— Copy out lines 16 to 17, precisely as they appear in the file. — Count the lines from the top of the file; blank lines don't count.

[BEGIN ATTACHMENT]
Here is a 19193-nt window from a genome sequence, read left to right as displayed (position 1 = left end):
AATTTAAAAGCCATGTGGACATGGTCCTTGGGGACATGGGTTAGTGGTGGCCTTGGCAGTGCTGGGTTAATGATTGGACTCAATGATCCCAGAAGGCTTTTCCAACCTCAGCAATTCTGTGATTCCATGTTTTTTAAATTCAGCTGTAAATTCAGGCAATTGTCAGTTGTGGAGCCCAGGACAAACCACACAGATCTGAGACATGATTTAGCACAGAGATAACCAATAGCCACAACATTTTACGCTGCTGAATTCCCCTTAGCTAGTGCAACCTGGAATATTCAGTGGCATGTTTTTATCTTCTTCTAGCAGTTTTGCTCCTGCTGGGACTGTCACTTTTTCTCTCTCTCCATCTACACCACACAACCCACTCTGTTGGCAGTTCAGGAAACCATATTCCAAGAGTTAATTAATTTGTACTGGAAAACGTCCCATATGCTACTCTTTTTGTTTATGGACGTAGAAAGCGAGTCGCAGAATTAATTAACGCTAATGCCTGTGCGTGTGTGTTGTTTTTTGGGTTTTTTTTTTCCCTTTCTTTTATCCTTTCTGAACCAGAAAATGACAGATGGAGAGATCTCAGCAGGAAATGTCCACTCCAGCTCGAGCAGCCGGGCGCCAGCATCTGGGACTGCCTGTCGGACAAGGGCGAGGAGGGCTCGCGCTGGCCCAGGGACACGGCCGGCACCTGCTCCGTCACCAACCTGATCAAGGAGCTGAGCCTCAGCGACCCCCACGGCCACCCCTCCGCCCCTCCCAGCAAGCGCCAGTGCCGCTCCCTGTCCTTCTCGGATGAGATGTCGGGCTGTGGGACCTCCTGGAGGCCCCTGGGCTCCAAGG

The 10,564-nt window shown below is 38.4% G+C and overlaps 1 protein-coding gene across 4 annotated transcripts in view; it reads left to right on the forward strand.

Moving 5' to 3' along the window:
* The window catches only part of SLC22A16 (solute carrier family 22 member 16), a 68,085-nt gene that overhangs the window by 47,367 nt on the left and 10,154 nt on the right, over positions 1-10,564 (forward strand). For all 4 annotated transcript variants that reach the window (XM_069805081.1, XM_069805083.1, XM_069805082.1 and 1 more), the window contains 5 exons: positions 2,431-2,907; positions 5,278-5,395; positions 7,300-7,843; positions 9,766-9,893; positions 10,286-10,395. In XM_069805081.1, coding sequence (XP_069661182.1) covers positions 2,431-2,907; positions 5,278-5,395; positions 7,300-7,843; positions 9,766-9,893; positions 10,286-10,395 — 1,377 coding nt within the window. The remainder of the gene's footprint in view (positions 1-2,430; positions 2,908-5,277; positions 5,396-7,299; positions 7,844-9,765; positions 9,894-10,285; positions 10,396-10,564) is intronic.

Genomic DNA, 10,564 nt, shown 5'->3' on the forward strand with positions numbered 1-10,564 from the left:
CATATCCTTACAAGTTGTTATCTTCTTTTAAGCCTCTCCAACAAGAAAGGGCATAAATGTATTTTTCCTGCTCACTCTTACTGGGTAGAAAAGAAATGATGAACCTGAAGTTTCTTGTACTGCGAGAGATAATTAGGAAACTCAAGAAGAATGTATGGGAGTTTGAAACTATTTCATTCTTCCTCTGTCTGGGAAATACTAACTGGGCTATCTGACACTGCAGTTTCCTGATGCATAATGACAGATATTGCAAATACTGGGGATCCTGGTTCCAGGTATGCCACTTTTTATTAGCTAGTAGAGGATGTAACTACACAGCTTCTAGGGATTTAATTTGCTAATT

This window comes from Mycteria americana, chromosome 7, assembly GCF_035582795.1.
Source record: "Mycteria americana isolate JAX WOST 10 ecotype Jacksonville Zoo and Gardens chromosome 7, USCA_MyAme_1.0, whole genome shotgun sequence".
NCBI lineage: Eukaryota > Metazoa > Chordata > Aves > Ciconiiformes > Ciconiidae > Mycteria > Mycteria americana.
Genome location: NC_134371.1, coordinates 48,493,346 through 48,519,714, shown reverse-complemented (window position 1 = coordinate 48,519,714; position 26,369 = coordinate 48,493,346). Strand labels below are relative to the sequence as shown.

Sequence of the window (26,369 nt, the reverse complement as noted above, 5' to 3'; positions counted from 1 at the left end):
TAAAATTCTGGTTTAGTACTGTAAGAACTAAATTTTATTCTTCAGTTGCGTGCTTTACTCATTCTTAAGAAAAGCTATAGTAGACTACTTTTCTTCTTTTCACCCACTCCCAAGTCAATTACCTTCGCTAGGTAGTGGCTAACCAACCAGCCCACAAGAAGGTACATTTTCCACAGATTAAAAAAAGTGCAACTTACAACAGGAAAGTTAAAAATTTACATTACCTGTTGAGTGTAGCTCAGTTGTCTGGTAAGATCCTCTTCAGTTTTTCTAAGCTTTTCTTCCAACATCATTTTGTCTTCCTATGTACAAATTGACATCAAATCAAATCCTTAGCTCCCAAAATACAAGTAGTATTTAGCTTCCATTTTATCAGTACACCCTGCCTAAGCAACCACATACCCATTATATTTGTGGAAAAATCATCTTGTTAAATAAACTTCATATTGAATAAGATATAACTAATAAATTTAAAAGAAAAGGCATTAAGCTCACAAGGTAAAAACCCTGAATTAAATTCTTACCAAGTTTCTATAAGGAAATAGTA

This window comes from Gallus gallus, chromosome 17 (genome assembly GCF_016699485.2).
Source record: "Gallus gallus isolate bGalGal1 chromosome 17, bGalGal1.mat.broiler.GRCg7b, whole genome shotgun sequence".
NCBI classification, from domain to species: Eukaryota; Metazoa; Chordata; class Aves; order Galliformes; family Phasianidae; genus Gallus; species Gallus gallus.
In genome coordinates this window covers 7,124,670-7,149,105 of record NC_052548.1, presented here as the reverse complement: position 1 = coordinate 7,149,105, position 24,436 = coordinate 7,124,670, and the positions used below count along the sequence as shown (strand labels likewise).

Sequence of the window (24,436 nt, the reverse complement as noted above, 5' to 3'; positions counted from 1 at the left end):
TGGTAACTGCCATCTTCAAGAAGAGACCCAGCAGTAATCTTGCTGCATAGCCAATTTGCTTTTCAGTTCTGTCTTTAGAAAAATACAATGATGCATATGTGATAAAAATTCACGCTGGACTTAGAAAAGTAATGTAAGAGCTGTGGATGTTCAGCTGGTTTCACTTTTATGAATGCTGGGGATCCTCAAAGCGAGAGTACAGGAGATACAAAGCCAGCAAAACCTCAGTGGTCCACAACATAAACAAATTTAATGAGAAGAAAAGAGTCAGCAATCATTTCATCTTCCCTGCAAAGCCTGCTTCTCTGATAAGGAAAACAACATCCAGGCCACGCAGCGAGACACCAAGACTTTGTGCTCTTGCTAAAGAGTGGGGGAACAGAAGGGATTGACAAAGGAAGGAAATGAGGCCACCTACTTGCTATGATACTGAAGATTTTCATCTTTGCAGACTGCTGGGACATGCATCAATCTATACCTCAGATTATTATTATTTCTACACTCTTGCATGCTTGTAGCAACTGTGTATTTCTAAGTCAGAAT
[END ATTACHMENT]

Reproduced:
NCBI classification, from domain to species: Eukaryota; Metazoa; Chordata; class Aves; order Galliformes; family Phasianidae; genus Gallus; species Gallus gallus.
In genome coordinates this window covers 7,124,670-7,149,105 of record NC_052548.1, presented here as the reverse complement: position 1 = coordinate 7,149,105, position 24,436 = coordinate 7,124,670, and the positions used below count along the sequence as shown (strand labels likewise).